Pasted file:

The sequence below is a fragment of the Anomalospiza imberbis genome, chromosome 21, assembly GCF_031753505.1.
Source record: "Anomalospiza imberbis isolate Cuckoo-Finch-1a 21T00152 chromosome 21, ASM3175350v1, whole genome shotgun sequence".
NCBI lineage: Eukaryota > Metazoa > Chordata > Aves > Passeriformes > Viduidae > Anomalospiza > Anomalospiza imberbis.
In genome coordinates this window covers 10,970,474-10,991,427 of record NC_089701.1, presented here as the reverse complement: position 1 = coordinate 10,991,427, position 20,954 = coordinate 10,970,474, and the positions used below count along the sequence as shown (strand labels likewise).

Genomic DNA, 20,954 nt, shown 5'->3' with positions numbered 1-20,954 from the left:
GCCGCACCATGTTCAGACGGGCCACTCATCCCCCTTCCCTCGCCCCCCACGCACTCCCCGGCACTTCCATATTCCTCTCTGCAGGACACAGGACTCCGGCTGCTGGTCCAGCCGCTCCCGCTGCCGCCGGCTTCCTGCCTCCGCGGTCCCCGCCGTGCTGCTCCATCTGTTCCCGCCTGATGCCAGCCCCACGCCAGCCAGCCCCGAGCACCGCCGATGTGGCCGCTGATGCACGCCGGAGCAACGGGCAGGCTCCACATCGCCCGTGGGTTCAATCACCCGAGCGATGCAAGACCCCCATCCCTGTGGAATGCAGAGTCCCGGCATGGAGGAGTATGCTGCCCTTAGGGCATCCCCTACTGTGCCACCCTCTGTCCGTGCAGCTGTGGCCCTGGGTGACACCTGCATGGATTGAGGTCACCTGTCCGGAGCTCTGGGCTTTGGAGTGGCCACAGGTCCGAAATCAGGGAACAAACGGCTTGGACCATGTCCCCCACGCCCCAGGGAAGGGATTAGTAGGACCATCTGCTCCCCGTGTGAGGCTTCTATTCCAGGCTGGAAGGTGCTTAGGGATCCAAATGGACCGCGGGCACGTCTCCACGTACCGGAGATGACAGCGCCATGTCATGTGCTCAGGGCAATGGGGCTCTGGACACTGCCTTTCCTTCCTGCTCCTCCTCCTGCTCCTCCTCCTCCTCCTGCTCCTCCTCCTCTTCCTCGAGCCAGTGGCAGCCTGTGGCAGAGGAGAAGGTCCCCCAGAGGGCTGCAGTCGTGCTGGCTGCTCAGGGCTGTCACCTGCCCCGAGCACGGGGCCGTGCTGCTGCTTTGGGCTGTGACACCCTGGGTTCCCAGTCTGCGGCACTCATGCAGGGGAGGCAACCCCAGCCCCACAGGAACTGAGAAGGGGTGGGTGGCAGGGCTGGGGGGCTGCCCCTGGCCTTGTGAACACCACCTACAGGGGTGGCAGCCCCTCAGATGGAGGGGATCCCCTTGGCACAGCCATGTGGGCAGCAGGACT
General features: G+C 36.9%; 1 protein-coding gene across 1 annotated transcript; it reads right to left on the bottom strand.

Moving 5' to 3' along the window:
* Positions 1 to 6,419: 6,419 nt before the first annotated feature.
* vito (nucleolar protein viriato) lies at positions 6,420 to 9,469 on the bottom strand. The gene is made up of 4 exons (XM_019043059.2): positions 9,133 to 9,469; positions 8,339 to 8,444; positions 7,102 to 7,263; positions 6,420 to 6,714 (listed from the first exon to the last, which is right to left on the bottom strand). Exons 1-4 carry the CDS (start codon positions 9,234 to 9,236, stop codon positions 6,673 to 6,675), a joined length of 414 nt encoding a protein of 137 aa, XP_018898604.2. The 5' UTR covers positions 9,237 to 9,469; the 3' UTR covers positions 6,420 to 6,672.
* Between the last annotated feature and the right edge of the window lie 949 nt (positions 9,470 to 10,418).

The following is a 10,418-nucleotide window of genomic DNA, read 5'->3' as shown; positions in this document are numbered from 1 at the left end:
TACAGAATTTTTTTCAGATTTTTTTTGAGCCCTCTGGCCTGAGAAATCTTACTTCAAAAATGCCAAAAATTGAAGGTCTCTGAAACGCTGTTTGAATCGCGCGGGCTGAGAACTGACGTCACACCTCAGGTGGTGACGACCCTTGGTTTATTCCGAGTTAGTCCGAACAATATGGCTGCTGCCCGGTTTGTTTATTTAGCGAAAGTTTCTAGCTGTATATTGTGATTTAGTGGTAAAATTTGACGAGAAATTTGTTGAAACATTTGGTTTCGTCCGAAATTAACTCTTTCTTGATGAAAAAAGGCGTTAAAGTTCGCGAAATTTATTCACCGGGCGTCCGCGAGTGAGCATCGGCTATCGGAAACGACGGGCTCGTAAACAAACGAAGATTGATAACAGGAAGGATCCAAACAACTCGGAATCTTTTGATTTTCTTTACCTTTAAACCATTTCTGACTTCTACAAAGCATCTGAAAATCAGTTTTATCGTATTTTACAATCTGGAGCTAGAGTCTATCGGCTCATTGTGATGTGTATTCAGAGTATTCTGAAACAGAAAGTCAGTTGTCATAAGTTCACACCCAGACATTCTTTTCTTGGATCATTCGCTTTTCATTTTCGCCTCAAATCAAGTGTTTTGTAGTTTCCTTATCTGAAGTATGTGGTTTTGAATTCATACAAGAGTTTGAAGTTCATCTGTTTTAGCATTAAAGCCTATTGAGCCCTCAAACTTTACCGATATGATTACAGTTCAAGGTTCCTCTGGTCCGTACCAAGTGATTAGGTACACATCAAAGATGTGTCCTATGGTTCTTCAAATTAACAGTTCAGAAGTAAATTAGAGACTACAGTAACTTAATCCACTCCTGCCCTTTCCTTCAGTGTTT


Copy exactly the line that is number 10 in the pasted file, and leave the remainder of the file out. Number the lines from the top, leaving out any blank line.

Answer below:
* vito (nucleolar protein viriato) lies at positions 6,420 to 9,469 on the bottom strand. The gene is made up of 4 exons (XM_019043059.2): positions 9,133 to 9,469; positions 8,339 to 8,444; positions 7,102 to 7,263; positions 6,420 to 6,714 (listed from the first exon to the last, which is right to left on the bottom strand). Exons 1-4 carry the CDS (start codon positions 9,234 to 9,236, stop codon positions 6,673 to 6,675), a joined length of 414 nt encoding a protein of 137 aa, XP_018898604.2. The 5' UTR covers positions 9,237 to 9,469; the 3' UTR covers positions 6,420 to 6,672.